The U.S. economy is slowly recovering, and so is demand for new cars. U.S. car sales in the first quarter were up 15 percent from a poor year-ago quarter. March auto sales were up even more, by 24 percent, according to AutoData Corp.
The thing is, sales were artificially juiced by incentives from Toyota (TM) and others, as Toyota fights back from its recall scandal.
For the global economy and for the U.S. market, it still doesn't feel much like things are getting better, and it probably won't through 2010. That's according to research and consulting firm IHS Global Insight, which co-hosted a conference last week to coincide with the press preview for the New York auto show.
"Recovery, yes, but it sure doesn't feel like one," said Nariman Behravesh, chief economist for IHS Global Insight. "We just came out of the deepest global recession in the post-war period," he said. "It's going to be lackluster."
George Magliano, director of automotive research for IHS Global Insight, said it's going to be a couple more years before U.S. auto sales get back to where they were before 2008, let alone improve from that level. Sales in 2007 were about 16.2 million.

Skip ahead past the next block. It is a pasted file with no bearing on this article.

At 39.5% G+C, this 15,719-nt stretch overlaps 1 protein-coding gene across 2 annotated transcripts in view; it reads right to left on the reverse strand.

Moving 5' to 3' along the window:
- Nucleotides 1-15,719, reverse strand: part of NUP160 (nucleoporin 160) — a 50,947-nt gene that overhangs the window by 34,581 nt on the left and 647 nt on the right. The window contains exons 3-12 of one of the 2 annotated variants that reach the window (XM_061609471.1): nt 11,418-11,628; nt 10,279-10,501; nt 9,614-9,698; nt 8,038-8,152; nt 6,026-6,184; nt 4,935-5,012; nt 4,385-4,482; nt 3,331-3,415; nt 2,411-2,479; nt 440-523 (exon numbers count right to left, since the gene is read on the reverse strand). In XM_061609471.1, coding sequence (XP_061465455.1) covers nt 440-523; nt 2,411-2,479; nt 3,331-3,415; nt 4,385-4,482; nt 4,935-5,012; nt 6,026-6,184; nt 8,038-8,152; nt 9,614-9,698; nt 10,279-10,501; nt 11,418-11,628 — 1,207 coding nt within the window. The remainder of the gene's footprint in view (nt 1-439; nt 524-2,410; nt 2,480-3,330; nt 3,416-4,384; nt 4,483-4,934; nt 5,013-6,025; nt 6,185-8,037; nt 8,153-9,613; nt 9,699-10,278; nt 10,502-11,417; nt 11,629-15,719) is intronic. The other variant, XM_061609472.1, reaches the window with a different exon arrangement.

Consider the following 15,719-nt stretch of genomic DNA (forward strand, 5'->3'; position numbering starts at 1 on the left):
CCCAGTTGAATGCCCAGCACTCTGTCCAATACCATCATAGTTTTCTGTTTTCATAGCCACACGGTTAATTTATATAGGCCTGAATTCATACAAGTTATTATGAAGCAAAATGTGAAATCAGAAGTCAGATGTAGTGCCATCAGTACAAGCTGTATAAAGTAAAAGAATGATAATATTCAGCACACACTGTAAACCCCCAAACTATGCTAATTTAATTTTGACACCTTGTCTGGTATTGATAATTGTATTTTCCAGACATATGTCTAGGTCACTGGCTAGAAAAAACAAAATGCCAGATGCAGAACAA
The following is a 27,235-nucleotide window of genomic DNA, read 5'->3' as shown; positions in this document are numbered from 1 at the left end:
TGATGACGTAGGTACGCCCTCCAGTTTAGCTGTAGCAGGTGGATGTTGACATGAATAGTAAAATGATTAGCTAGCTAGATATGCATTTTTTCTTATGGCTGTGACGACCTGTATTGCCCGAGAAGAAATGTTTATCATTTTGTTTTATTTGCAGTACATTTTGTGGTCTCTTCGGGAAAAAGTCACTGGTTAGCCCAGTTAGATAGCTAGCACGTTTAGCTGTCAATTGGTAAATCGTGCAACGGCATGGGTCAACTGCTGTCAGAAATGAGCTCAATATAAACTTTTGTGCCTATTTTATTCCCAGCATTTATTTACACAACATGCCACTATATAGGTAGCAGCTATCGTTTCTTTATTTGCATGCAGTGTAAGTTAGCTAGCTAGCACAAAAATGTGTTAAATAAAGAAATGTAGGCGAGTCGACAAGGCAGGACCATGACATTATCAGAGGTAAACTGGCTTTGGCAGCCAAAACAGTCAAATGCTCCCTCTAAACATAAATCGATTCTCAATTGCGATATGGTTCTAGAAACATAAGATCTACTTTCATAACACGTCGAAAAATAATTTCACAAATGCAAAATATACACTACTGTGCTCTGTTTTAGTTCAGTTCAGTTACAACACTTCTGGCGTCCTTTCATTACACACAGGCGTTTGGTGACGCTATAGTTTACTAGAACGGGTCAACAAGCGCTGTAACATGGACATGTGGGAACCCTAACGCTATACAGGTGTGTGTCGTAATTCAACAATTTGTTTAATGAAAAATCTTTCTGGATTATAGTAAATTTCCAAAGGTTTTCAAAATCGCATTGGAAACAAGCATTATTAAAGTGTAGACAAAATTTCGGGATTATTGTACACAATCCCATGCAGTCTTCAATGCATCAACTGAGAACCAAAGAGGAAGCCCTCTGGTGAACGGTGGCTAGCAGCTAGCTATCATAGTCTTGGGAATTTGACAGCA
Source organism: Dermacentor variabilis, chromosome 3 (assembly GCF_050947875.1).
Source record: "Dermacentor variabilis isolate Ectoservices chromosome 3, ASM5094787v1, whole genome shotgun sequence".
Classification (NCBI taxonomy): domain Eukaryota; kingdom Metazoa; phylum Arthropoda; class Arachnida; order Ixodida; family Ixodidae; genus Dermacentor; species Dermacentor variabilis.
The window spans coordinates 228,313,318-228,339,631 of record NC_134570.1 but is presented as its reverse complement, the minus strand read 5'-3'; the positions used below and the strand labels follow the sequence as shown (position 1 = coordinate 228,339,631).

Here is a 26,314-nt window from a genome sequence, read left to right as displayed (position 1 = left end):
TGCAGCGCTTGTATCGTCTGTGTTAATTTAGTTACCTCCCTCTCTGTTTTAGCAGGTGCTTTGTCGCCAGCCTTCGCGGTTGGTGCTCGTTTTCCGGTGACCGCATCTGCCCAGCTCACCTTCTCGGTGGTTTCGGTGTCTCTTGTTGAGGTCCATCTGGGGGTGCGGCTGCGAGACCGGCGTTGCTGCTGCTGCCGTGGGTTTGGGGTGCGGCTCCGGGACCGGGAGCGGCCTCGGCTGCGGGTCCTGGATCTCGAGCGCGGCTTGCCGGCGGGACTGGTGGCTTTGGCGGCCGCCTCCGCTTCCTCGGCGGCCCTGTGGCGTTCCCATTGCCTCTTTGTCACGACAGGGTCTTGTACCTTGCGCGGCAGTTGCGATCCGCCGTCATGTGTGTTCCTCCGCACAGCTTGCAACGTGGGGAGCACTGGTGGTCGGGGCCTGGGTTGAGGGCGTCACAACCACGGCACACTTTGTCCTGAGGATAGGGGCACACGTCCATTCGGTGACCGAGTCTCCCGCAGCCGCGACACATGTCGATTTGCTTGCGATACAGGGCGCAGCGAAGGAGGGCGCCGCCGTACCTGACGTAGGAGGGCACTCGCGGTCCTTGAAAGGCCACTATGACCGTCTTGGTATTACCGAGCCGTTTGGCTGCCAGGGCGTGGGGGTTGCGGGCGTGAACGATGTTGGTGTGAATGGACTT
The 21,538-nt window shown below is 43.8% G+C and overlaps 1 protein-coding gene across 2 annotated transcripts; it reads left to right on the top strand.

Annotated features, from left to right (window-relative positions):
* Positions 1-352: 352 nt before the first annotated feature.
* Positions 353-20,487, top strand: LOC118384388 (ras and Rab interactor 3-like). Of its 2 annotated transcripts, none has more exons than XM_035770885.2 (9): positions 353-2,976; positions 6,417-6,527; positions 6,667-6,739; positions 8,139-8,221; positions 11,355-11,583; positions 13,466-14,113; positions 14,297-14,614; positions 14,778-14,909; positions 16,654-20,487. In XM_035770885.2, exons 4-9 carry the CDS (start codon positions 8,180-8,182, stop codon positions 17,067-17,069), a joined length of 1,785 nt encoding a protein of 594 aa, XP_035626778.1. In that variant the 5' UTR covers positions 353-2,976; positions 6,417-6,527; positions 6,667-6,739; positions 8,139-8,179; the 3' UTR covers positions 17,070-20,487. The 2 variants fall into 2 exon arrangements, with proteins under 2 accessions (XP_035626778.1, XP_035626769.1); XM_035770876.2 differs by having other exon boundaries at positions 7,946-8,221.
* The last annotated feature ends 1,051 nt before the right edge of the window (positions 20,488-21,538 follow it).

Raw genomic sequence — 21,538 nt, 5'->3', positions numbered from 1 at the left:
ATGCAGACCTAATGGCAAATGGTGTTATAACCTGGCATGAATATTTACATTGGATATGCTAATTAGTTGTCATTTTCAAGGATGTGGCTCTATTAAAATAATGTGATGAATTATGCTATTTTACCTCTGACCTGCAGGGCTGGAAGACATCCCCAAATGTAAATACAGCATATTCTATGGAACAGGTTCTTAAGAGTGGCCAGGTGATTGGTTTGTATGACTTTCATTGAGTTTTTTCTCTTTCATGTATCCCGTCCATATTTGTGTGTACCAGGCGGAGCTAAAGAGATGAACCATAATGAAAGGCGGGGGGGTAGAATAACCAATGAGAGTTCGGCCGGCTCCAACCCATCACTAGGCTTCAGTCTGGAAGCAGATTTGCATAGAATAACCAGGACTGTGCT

"The recovery will be painfully slow, keeping competitive pressures high," he said. IHS Global Insight expects U.S. car sales this year of about 11.8 million, up from 10.4 million in 2009.
Magliano said U.S. auto sales probably won't top 16 million again until 2013. "Auto sales have turned the corner and are starting to develop some momentum. It will be quite some time before the market returns to 'normal' levels," he said.
Behravesh said that 2011 and 2012 will "feel more" like an economic recovery. "The good news is it's a recovery. That bad news is, it's a blah kind of recovery."
Chart: IHS Global Inight